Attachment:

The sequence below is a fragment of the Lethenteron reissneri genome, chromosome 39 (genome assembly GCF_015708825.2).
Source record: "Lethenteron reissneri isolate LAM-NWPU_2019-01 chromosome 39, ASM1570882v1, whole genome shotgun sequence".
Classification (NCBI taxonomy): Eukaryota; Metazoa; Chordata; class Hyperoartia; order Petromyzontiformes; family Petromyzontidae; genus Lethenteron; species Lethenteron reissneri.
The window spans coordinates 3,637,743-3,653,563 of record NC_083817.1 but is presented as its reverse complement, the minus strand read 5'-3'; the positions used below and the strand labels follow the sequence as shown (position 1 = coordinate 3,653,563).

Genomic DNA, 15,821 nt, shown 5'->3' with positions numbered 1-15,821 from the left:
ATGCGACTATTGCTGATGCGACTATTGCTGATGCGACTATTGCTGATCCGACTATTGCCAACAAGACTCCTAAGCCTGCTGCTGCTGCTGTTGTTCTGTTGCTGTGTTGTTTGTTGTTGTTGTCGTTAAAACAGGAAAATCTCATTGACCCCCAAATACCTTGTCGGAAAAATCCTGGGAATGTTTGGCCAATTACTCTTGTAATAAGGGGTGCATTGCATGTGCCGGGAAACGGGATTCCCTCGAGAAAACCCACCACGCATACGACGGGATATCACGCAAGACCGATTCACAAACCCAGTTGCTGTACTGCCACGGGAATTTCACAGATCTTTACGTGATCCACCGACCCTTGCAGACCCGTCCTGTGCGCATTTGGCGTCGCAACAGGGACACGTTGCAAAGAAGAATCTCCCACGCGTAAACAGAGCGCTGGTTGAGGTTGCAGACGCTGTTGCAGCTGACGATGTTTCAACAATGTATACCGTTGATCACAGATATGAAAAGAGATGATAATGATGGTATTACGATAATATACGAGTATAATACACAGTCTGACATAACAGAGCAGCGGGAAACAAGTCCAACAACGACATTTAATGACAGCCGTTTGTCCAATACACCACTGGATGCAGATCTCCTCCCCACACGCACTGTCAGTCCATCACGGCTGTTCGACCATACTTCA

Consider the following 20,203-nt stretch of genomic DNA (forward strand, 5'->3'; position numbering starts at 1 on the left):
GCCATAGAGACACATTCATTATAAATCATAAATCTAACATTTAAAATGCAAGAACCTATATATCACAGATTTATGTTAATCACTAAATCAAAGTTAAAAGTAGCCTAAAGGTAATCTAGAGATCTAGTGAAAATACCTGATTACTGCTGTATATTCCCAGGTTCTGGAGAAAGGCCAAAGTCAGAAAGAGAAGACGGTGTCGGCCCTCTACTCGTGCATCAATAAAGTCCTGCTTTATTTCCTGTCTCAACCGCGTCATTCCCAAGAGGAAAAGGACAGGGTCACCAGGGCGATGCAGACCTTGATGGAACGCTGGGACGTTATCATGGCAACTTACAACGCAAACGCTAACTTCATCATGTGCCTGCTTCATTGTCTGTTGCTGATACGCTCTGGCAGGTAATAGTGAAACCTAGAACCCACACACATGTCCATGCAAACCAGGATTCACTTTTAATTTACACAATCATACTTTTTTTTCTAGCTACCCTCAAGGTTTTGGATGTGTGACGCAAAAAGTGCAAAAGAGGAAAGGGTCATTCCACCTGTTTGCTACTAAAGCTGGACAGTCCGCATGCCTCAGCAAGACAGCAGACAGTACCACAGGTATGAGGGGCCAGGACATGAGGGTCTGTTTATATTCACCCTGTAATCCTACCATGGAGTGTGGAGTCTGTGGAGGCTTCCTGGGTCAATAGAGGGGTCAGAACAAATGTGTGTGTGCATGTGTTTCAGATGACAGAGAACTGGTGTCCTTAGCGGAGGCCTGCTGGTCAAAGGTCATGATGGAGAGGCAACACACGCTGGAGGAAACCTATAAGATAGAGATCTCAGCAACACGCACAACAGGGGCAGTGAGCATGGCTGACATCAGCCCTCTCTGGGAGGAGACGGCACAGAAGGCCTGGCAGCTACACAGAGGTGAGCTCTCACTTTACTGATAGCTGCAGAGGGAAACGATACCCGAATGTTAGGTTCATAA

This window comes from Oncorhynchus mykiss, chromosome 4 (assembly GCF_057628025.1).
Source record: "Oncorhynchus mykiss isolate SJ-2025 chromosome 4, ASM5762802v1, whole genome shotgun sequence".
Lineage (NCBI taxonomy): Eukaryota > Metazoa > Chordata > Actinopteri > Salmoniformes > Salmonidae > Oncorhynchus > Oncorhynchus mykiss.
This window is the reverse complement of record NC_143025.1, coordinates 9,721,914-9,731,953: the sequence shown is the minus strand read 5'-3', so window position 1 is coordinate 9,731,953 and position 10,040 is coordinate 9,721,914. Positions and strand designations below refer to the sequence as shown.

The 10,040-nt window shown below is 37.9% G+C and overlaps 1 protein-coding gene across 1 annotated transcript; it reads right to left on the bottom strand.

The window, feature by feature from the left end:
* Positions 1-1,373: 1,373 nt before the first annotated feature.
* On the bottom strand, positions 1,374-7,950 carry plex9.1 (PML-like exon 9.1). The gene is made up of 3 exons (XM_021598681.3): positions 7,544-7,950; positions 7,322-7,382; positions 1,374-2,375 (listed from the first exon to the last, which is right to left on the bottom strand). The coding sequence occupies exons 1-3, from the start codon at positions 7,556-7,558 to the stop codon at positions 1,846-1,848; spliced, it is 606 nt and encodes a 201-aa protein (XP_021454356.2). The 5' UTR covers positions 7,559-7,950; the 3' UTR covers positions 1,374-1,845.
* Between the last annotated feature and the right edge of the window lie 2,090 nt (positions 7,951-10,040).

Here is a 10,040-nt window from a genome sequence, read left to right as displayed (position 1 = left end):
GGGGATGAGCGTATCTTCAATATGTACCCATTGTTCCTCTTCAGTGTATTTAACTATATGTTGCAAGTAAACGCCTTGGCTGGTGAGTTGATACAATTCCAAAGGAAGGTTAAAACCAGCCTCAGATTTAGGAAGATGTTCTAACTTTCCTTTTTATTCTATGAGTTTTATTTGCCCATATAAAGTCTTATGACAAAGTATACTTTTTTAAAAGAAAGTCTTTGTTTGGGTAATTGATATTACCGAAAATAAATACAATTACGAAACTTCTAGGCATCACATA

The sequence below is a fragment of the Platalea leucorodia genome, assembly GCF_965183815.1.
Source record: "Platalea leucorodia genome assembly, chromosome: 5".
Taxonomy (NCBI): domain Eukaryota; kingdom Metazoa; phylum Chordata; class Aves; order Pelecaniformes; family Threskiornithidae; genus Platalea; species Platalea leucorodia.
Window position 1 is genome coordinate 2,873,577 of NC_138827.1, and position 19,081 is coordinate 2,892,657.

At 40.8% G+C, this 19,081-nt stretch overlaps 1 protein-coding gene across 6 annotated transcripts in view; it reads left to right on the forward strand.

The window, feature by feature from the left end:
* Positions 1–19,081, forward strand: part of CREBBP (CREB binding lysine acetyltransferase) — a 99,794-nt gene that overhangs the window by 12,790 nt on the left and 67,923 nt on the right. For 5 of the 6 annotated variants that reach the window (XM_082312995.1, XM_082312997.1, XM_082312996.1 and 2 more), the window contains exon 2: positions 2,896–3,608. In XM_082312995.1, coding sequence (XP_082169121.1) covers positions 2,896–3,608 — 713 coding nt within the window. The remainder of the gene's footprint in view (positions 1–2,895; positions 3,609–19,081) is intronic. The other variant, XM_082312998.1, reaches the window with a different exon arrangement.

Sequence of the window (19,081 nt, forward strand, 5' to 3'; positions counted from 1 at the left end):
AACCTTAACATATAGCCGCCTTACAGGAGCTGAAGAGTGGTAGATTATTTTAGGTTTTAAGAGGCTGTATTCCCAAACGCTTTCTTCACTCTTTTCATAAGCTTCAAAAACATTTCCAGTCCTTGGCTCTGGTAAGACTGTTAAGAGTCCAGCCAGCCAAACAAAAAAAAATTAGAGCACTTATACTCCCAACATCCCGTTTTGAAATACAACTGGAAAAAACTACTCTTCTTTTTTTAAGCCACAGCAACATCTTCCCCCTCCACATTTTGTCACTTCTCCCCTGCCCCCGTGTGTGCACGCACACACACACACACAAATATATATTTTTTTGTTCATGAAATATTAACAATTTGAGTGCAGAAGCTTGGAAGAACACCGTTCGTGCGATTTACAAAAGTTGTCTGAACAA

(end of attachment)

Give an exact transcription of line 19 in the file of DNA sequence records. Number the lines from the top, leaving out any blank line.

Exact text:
GGGGATGAGCGTATCTTCAATATGTACCCATTGTTCCTCTTCAGTGTATTTAACTATATGTTGCAAGTAAACGCCTTGGCTGGTGAGTTGATACAATTCCAAAGGAAGGTTAAAACCAGCCTCAGATTTAGGAAGATGTTCTAACTTTCCTTTTTATTCTATGAGTTTTATTTGCCCATATAAAGTCTTATGACAAAGTATACTTTTTTAAAAGAAAGTCTTTGTTTGGGTAATTGATATTACCGAAAATAAATACAATTACGAAACTTCTAGGCATCACATA